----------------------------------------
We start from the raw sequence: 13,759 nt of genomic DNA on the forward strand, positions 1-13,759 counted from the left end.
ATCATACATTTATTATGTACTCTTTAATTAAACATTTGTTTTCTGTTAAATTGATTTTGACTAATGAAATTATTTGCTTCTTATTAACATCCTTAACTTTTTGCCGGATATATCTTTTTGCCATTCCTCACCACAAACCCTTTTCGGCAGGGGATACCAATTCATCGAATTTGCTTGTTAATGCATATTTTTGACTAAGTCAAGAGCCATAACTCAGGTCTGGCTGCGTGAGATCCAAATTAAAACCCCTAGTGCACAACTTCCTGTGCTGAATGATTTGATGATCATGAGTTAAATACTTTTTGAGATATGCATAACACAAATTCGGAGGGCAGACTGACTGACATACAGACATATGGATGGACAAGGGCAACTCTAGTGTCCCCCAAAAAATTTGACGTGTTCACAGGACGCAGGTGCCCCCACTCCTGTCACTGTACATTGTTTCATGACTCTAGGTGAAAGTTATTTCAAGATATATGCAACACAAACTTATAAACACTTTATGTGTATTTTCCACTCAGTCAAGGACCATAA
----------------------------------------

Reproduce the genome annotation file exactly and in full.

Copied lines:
We start from the raw sequence: 13,759 nt of genomic DNA on the forward strand, positions 1-13,759 counted from the left end.
ATCATACATTTATTATGTACTCTTTAATTAAACATTTGTTTTCTGTTAAATTGATTTTGACTAATGAAATTATTTGCTTCTTATTAACATCCTTAACTTTTTGCCGGATATATCTTTTTGCCATTCCTCACCACAAACCCTTTTCGGCAGGGGATACCAATTCATCGAATTTGCTTGTTAATGCATATTTTTGACTAAGTCAAGAGCCATAACTCAGGTCTGGCTGCGTGAGATCCAAATTAAAACCCCTAGTGCACAACTTCCTGTGCTGAATGATTTGATGATCATGAGTTAAATACTTTTTGAGATATGCATAACACAAATTCGGAGGGCAGACTGACTGACATACAGACATATGGATGGACAAGGGCAACTCTAGTGTCCCCCAAAAAATTTGACGTGTTCACAGGACGCAGGTGCCCCCACTCCTGTCACTGTACATTGTTTCATGACTCTAGGTGAAAGTTATTTCAAGATATATGCAACACAAACTTATAAACACTTTATGTGTATTTTCCACTCAGTCAAGGACCATAA